Saturday 13 August 2022



To protect the families of missing veterans, Harker could go missing himself....

The US Army is out of Vietnam, but not all of its boys made it home. Thousands remain unaccounted for, and as the years go on, their families hold out hope that somewhere in the jungle, their boys survive. Harker, an investigative reporter, has uncovered a sickening scheme designed to prey on that misguided hope. A group of con men is going to the homes of missing soldiers, telling families that their GI is trapped in a secret Vietnamese prison, and can return home for a small ransom. When the family forks over the money, they disappear. Harker has exposed the con, and now he wants to punish those responsible.

The mastermind is an unscrupulous security contractor named D. Z. Vale, who backs up his despicable scheme with a private army and an unlimited cache of ammunition. Harker has his typewriter, and it's the only weapon he'll need.

Another enjoyable encounter with Marc Olden and his investigative reporter Hawthorne Albert Harker – just Harker please. 

Olden penned four books featuring his reporter and this one is the second after The Harker File.  

We have a Vietnam backdrop with a gang of enterprising criminals targeting a dementia suffering businessman and grieving father in a $500k sting operation. The money can help facilitate the release of the man’s son, held in a secret Vietnamese POW camp and forgotten by the US authorities, now that the conflict is officially over. The man’s other son is an ambitious politician and needs the half a million to launch a political campaign. He ropes in Harker to expose the con men and save his ambitions.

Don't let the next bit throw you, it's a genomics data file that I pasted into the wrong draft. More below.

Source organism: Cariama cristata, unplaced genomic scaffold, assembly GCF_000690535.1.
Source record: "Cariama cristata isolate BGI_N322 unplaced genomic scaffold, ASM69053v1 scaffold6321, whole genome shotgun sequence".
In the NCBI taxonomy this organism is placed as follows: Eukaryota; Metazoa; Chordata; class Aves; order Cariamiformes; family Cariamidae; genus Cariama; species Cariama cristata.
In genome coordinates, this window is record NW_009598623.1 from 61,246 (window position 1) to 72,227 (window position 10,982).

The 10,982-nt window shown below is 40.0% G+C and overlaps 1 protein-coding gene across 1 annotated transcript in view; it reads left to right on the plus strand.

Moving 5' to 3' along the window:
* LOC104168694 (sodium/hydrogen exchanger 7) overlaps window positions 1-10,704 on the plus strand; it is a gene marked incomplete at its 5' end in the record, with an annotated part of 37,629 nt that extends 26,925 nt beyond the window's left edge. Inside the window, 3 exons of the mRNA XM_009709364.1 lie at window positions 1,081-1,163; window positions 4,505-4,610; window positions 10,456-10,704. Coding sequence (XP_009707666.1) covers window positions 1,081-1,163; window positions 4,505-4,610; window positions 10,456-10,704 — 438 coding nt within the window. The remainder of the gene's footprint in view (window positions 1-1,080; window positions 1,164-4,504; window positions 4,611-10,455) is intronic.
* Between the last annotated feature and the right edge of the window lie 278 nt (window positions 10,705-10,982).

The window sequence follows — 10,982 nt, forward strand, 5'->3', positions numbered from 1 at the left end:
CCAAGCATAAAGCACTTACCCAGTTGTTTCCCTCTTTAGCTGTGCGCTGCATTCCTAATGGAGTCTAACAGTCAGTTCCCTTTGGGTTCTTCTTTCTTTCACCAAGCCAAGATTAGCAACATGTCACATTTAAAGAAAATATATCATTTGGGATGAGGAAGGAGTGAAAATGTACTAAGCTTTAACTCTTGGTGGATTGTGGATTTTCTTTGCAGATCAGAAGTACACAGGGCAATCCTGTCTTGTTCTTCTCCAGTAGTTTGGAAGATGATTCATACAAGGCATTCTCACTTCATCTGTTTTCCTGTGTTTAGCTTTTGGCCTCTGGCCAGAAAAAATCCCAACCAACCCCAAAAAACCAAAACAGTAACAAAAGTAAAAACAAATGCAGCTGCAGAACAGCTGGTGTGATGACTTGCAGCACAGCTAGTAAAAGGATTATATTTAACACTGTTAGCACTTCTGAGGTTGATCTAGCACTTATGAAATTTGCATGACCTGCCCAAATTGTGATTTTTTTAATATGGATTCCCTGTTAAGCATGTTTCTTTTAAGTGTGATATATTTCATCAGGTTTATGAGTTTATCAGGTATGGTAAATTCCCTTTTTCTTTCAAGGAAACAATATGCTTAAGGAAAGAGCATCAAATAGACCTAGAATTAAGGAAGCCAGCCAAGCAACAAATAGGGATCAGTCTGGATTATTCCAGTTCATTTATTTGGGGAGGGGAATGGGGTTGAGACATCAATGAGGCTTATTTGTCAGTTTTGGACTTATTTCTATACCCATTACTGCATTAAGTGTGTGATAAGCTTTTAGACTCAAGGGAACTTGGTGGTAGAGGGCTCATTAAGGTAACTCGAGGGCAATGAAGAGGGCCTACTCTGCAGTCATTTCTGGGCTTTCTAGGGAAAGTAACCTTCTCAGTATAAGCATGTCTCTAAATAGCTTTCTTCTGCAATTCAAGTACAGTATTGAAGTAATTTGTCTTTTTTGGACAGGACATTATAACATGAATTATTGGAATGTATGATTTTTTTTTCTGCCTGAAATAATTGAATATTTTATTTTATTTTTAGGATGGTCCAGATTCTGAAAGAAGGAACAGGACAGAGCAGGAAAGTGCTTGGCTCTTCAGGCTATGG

An investigation ensues in the face of some strong-arm tactics from the gang. Harker suspects they were involved in a previous scheme involving trafficking women to Saigon for the pleasure of some high-ranking politicians and military men. The powerful contacts have endured the collapse of that scheme with a patsy paid to take the fall. Harker at no little risk to his own safety digs deep and tries to derail the plan.

Harker as a main character is a grower. I think I liked him a bit more than first time around. He believes in exposing wrong-doing and is on the side of the little person. He’s not a physical presence in either of the books, though does sometimes bluff a reluctant witness with mild threats of intimidation. He values his life, but if it’s a case of back down or run a risk to get the story, the story wins every time. He has an ex-wife his remains friendly with. She’s a high-class escort and Harker still seeks comfort and respite with her, despite them divorcing a year or two back. 

Dead and Paid For is another cracker of a quick read. Author Marc Olden doesn’t hang about and gets the tale told in less than 200 pages, without ever seeming to rush things. I’m happy to be finally catching up with his work albeit over forty years late.

4 stars from 5

The Harker File and Narc has been enjoyed before.

Read - June, 2022
Published - 1976
Page count - 186
Source - Kindle Unlimited
Format - Kindle

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